WE are so lucky in the Herald & News area to be served by so many great facilities on our wonderful river – none more so than Desborough Sailing Club in Shepperton.
It’s a real family-orientated club, which currently has around 270 members, and in addition to organising handicap races in more than half a dozen different classes of dinghy, Desborough also has a very active fleet of cruisers.
Just last week, the club celebrated the opening of a new cruiser slipway – designed and built by the members themselves – at the amazing cost of just £540.
Club member Ross Archer, who sails his own Devon Lugger from Desborough, came up with the plan after discovering that the old slipway was providing him with no traction when he tried to pull his boat out of the water on its trailer.
“The wheels of the car were just spinning,” he told me, “so I came up with this plan for replacing the old slipway which had been in use for upwards of 30 years.
“Everyone helped out and we had the new slipway built in just 10 days – that’s the kind of club we are.”
Sally Dick, a long-term member of the club and now the membership secretary, echoed that thought. She said: “It’s a very friendly place with everyone prepared to muck in to make the club work. We have no paid staff at all.”
Desborough caters for all age groups from novice cadets right up to veterans and, when I went along to visit on one of those most welcome warm sunny October Sundays, the place was absolutely buzzing with activity. I watched enviously as the fleet of Lasers took to the water – along with Sally Dick herself in her Splash dinghy. (She says Lasers are just too uncomfortable but she’s determined to keep helming her own boat and the Splash fits the bill perfectly!)
Watching the racing from the picturesque balcony of the clubhouse, I quickly understood why members love sailing from Desborough. The club is situated on one of the bends of the river as it rounds Desborough Island (just behind Church Square, Shepperton) which means there can be some really challenging conditions that test the skills of the most experienced sailors.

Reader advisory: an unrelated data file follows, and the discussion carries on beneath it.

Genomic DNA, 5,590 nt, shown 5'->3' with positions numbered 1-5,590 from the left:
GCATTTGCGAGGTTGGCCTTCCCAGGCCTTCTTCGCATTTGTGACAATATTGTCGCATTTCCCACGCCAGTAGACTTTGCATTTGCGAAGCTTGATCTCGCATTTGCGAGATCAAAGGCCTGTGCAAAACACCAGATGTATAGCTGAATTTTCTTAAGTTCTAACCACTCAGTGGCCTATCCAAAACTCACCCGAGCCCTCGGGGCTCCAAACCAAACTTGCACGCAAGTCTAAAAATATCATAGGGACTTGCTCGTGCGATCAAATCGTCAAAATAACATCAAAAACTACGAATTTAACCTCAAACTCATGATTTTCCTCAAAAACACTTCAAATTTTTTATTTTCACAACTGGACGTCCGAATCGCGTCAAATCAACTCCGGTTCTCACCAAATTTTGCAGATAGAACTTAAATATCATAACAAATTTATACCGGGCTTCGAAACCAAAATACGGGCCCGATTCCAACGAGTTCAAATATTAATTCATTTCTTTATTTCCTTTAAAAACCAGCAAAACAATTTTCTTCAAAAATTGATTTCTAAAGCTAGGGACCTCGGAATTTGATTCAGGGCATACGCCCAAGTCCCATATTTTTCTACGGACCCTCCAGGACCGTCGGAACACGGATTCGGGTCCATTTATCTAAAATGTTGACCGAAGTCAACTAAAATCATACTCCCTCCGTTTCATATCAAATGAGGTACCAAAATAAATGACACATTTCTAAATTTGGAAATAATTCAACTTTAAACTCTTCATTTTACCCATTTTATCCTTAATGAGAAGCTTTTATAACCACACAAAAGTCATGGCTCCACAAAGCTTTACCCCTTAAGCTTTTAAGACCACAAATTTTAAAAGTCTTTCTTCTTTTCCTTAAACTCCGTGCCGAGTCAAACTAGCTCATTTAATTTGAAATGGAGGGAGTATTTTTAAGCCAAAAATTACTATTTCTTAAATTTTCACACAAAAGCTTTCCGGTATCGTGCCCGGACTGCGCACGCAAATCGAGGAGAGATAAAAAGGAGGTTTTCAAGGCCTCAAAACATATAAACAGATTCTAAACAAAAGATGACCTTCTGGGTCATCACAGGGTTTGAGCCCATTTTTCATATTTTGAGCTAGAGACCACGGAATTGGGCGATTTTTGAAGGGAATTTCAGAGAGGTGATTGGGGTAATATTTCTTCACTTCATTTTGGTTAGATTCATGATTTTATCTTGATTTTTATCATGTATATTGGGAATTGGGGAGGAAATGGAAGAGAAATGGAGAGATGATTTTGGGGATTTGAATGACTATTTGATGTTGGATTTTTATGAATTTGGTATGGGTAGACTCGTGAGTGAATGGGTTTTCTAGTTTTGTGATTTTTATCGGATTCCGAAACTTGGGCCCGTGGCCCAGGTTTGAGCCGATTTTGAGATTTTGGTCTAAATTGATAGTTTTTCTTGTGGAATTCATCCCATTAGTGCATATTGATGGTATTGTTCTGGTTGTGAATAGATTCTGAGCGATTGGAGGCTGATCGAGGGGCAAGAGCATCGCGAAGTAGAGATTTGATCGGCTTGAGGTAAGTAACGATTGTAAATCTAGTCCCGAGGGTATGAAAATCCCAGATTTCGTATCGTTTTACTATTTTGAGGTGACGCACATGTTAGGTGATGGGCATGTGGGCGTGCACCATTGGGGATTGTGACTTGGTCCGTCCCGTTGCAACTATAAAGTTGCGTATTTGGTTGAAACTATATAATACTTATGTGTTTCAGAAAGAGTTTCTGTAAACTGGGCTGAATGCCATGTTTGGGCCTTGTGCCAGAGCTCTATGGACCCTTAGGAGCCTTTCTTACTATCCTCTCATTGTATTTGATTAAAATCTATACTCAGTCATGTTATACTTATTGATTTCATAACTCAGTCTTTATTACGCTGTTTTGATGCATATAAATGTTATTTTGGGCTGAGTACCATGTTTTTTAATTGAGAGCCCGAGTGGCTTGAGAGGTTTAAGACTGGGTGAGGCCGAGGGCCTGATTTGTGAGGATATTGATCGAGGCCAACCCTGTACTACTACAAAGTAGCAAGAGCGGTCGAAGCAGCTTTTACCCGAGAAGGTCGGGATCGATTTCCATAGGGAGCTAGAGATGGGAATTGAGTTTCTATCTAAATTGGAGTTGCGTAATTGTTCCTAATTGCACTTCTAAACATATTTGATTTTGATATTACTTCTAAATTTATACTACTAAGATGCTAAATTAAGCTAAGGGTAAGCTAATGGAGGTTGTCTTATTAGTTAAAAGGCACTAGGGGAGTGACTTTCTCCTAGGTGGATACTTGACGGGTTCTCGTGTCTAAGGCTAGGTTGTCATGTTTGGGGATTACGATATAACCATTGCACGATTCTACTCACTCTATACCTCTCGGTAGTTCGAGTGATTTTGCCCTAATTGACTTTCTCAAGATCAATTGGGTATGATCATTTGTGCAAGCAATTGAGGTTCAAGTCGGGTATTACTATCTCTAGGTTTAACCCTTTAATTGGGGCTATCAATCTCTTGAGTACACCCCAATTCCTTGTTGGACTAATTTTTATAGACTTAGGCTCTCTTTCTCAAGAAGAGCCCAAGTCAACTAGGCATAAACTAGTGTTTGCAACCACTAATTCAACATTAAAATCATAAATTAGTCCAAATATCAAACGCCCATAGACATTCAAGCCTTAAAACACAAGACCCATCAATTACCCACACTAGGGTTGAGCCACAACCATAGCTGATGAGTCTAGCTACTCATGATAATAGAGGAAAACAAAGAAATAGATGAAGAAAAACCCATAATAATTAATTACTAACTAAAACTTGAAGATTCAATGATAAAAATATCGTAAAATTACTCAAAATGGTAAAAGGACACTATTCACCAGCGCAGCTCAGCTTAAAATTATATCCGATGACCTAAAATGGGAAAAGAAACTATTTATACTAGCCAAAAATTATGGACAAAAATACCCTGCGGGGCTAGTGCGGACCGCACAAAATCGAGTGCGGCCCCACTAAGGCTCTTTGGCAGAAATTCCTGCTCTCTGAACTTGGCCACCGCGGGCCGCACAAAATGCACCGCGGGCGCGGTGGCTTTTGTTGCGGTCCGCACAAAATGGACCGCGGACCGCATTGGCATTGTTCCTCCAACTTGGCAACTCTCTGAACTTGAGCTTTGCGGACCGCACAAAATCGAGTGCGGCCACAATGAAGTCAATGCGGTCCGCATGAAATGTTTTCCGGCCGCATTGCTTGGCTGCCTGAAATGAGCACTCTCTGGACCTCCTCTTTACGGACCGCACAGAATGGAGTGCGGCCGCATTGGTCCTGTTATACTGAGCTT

And Sally is proud that the club keeps the sailing going virtually the whole year round unlike many other clubs on the Thames.
Membership for a single adult costs £139 a year, with spouses charged just another £26. There are also good deals available for youngsters and social non-sailing members.
And the club is also renowned for its social side holding band nights, a classic bonfire night party and numerous other events throughout the year. There’s a well-stocked bar which also serves snacks on race days.
They also try to cater for those less able-bodied and Sally regaled me with the story of one young lady from the Sailability group (for disabled sailors) who went out on one of the Desborough boats with an instructor.
“Everything was going fine until she nearly hit another boat,” said Sally. “The instructor shouted at her to put her helm hard over which she did and then apologised saying: ‘sorry, I forgot to mention that I’m blind!’”
That’s true dedication.
For more information about Desborough Sailing Club, visit their website at www.desboroughsc.org.
Better still, pop down there one weekend and see for yourself – just don’t blame me if you get hooked by this amiable group.